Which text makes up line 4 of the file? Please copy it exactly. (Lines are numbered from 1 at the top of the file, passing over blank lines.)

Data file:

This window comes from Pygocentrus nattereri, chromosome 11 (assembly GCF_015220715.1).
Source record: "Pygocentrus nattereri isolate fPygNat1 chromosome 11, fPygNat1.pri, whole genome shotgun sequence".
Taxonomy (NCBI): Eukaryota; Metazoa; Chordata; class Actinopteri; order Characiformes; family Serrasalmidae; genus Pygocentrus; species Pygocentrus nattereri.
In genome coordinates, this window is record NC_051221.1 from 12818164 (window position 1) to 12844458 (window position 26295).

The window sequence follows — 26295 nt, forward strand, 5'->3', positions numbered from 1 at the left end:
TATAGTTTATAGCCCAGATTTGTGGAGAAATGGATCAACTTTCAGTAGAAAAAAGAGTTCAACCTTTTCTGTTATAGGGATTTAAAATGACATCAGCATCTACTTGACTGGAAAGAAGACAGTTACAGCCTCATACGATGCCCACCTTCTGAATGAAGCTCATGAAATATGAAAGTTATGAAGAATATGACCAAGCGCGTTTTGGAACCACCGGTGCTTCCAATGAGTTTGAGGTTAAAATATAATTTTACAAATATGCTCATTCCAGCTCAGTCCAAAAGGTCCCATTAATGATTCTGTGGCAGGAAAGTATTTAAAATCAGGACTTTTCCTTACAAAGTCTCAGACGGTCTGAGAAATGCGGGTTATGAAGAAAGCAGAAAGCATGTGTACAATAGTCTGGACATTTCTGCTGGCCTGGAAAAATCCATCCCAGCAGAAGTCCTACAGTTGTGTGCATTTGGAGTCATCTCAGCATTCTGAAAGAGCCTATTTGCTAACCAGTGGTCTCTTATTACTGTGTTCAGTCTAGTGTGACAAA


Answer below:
In genome coordinates, this window is record NC_051221.1 from 12818164 (window position 1) to 12844458 (window position 26295).